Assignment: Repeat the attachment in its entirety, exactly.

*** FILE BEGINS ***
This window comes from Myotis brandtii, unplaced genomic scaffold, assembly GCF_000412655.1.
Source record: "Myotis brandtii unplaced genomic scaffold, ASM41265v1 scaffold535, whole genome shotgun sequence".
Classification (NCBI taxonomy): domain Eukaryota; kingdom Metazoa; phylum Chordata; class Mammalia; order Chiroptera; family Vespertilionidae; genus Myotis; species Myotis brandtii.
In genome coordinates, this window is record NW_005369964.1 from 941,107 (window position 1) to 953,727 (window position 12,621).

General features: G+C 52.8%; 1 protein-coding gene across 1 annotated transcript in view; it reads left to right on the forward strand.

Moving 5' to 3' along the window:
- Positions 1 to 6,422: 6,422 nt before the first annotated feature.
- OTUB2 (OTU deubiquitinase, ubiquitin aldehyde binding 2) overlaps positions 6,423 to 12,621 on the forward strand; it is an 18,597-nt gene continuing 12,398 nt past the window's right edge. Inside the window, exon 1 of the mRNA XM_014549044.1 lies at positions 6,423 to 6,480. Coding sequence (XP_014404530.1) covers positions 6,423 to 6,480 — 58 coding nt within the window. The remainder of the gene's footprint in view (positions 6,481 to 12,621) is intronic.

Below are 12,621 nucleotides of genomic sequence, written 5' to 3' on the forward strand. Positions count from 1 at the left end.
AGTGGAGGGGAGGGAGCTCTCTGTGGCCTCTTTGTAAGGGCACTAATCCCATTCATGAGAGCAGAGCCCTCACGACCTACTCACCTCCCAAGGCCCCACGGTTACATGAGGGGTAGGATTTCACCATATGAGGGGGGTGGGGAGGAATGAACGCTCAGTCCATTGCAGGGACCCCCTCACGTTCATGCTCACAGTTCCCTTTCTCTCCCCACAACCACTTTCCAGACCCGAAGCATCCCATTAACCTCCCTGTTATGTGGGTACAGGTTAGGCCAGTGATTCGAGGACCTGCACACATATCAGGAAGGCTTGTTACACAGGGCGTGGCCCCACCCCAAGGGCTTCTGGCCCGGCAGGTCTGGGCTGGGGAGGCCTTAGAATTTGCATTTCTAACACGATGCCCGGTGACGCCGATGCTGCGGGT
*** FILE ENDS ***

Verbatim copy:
This window comes from Myotis brandtii, unplaced genomic scaffold, assembly GCF_000412655.1.
Source record: "Myotis brandtii unplaced genomic scaffold, ASM41265v1 scaffold535, whole genome shotgun sequence".
Classification (NCBI taxonomy): domain Eukaryota; kingdom Metazoa; phylum Chordata; class Mammalia; order Chiroptera; family Vespertilionidae; genus Myotis; species Myotis brandtii.
In genome coordinates, this window is record NW_005369964.1 from 941,107 (window position 1) to 953,727 (window position 12,621).

General features: G+C 52.8%; 1 protein-coding gene across 1 annotated transcript in view; it reads left to right on the forward strand.

Moving 5' to 3' along the window:
- Positions 1 to 6,422: 6,422 nt before the first annotated feature.
- OTUB2 (OTU deubiquitinase, ubiquitin aldehyde binding 2) overlaps positions 6,423 to 12,621 on the forward strand; it is an 18,597-nt gene continuing 12,398 nt past the window's right edge. Inside the window, exon 1 of the mRNA XM_014549044.1 lies at positions 6,423 to 6,480. Coding sequence (XP_014404530.1) covers positions 6,423 to 6,480 — 58 coding nt within the window. The remainder of the gene's footprint in view (positions 6,481 to 12,621) is intronic.

Below are 12,621 nucleotides of genomic sequence, written 5' to 3' on the forward strand. Positions count from 1 at the left end.
AGTGGAGGGGAGGGAGCTCTCTGTGGCCTCTTTGTAAGGGCACTAATCCCATTCATGAGAGCAGAGCCCTCACGACCTACTCACCTCCCAAGGCCCCACGGTTACATGAGGGGTAGGATTTCACCATATGAGGGGGGTGGGGAGGAATGAACGCTCAGTCCATTGCAGGGACCCCCTCACGTTCATGCTCACAGTTCCCTTTCTCTCCCCACAACCACTTTCCAGACCCGAAGCATCCCATTAACCTCCCTGTTATGTGGGTACAGGTTAGGCCAGTGATTCGAGGACCTGCACACATATCAGGAAGGCTTGTTACACAGGGCGTGGCCCCACCCCAAGGGCTTCTGGCCCGGCAGGTCTGGGCTGGGGAGGCCTTAGAATTTGCATTTCTAACACGATGCCCGGTGACGCCGATGCTGCGGGT